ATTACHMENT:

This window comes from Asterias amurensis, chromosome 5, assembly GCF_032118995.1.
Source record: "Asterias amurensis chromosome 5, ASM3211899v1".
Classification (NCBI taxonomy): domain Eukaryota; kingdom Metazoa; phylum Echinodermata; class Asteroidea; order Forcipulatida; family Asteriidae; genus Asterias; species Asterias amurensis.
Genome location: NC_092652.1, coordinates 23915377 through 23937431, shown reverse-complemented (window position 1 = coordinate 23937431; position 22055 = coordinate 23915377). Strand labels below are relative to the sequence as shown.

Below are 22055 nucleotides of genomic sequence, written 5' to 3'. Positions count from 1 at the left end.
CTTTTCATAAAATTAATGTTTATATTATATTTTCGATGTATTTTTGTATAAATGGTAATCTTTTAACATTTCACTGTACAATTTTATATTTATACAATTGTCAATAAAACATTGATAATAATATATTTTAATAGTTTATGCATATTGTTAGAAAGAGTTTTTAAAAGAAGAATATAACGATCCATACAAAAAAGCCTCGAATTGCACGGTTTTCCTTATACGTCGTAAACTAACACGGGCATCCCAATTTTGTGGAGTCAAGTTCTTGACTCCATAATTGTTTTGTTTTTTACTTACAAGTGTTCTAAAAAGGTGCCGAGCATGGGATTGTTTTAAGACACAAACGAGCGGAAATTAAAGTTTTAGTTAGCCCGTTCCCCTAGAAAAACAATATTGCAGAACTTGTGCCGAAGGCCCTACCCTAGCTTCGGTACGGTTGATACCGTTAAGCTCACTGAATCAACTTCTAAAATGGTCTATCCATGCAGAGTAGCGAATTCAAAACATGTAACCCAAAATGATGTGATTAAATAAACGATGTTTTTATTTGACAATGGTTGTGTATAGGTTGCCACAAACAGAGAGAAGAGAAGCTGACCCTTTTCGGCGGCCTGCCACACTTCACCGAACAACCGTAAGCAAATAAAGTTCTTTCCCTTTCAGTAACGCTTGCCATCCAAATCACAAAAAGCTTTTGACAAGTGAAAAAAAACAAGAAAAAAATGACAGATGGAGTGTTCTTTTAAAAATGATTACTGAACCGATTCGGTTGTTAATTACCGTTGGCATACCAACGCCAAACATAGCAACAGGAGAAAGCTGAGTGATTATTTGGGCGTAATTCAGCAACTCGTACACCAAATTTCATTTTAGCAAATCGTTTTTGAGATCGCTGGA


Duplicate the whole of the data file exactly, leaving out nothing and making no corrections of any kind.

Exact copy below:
This window comes from Asterias amurensis, chromosome 5, assembly GCF_032118995.1.
Source record: "Asterias amurensis chromosome 5, ASM3211899v1".
Classification (NCBI taxonomy): domain Eukaryota; kingdom Metazoa; phylum Echinodermata; class Asteroidea; order Forcipulatida; family Asteriidae; genus Asterias; species Asterias amurensis.
Genome location: NC_092652.1, coordinates 23915377 through 23937431, shown reverse-complemented (window position 1 = coordinate 23937431; position 22055 = coordinate 23915377). Strand labels below are relative to the sequence as shown.

Below are 22055 nucleotides of genomic sequence, written 5' to 3'. Positions count from 1 at the left end.
CTTTTCATAAAATTAATGTTTATATTATATTTTCGATGTATTTTTGTATAAATGGTAATCTTTTAACATTTCACTGTACAATTTTATATTTATACAATTGTCAATAAAACATTGATAATAATATATTTTAATAGTTTATGCATATTGTTAGAAAGAGTTTTTAAAAGAAGAATATAACGATCCATACAAAAAAGCCTCGAATTGCACGGTTTTCCTTATACGTCGTAAACTAACACGGGCATCCCAATTTTGTGGAGTCAAGTTCTTGACTCCATAATTGTTTTGTTTTTTACTTACAAGTGTTCTAAAAAGGTGCCGAGCATGGGATTGTTTTAAGACACAAACGAGCGGAAATTAAAGTTTTAGTTAGCCCGTTCCCCTAGAAAAACAATATTGCAGAACTTGTGCCGAAGGCCCTACCCTAGCTTCGGTACGGTTGATACCGTTAAGCTCACTGAATCAACTTCTAAAATGGTCTATCCATGCAGAGTAGCGAATTCAAAACATGTAACCCAAAATGATGTGATTAAATAAACGATGTTTTTATTTGACAATGGTTGTGTATAGGTTGCCACAAACAGAGAGAAGAGAAGCTGACCCTTTTCGGCGGCCTGCCACACTTCACCGAACAACCGTAAGCAAATAAAGTTCTTTCCCTTTCAGTAACGCTTGCCATCCAAATCACAAAAAGCTTTTGACAAGTGAAAAAAAACAAGAAAAAAATGACAGATGGAGTGTTCTTTTAAAAATGATTACTGAACCGATTCGGTTGTTAATTACCGTTGGCATACCAACGCCAAACATAGCAACAGGAGAAAGCTGAGTGATTATTTGGGCGTAATTCAGCAACTCGTACACCAAATTTCATTTTAGCAAATCGTTTTTGAGATCGCTGGA